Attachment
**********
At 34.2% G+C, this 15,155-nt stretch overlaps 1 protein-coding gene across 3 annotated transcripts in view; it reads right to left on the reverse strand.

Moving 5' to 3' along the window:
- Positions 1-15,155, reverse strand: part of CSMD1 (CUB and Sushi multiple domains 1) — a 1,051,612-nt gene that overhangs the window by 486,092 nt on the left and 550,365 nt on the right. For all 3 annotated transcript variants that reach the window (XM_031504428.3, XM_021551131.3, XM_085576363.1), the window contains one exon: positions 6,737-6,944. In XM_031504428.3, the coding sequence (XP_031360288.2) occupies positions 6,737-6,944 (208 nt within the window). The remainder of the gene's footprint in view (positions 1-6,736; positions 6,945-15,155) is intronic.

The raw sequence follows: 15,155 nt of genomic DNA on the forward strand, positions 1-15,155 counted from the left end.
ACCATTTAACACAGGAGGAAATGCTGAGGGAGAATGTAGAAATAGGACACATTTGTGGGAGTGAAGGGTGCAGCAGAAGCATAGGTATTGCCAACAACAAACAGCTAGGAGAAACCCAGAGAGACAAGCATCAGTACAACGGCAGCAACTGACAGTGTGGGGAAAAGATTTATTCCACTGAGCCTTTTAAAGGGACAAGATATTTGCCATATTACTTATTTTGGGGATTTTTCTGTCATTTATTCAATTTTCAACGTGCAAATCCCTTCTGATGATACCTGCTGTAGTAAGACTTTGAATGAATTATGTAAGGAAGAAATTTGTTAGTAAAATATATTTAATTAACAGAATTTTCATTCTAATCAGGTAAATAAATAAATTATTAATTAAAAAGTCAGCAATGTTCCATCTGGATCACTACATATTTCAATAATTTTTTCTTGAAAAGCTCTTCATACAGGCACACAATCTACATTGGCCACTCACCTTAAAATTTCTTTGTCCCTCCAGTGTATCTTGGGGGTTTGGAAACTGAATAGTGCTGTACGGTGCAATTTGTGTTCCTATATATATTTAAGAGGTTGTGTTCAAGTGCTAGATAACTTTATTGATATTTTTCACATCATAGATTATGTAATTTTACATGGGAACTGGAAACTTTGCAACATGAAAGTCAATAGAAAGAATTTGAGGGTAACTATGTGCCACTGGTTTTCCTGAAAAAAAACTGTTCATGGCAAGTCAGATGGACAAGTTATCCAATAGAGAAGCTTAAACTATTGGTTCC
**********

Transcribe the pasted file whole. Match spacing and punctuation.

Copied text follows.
At 34.2% G+C, this 15,155-nt stretch overlaps 1 protein-coding gene across 3 annotated transcripts in view; it reads right to left on the reverse strand.

Moving 5' to 3' along the window:
- Positions 1-15,155, reverse strand: part of CSMD1 (CUB and Sushi multiple domains 1) — a 1,051,612-nt gene that overhangs the window by 486,092 nt on the left and 550,365 nt on the right. For all 3 annotated transcript variants that reach the window (XM_031504428.3, XM_021551131.3, XM_085576363.1), the window contains one exon: positions 6,737-6,944. In XM_031504428.3, the coding sequence (XP_031360288.2) occupies positions 6,737-6,944 (208 nt within the window). The remainder of the gene's footprint in view (positions 1-6,736; positions 6,945-15,155) is intronic.

The raw sequence follows: 15,155 nt of genomic DNA on the forward strand, positions 1-15,155 counted from the left end.
ACCATTTAACACAGGAGGAAATGCTGAGGGAGAATGTAGAAATAGGACACATTTGTGGGAGTGAAGGGTGCAGCAGAAGCATAGGTATTGCCAACAACAAACAGCTAGGAGAAACCCAGAGAGACAAGCATCAGTACAACGGCAGCAACTGACAGTGTGGGGAAAAGATTTATTCCACTGAGCCTTTTAAAGGGACAAGATATTTGCCATATTACTTATTTTGGGGATTTTTCTGTCATTTATTCAATTTTCAACGTGCAAATCCCTTCTGATGATACCTGCTGTAGTAAGACTTTGAATGAATTATGTAAGGAAGAAATTTGTTAGTAAAATATATTTAATTAACAGAATTTTCATTCTAATCAGGTAAATAAATAAATTATTAATTAAAAAGTCAGCAATGTTCCATCTGGATCACTACATATTTCAATAATTTTTTCTTGAAAAGCTCTTCATACAGGCACACAATCTACATTGGCCACTCACCTTAAAATTTCTTTGTCCCTCCAGTGTATCTTGGGGGTTTGGAAACTGAATAGTGCTGTACGGTGCAATTTGTGTTCCTATATATATTTAAGAGGTTGTGTTCAAGTGCTAGATAACTTTATTGATATTTTTCACATCATAGATTATGTAATTTTACATGGGAACTGGAAACTTTGCAACATGAAAGTCAATAGAAAGAATTTGAGGGTAACTATGTGCCACTGGTTTTCCTGAAAAAAAACTGTTCATGGCAAGTCAGATGGACAAGTTATCCAATAGAGAAGCTTAAACTATTGGTTCC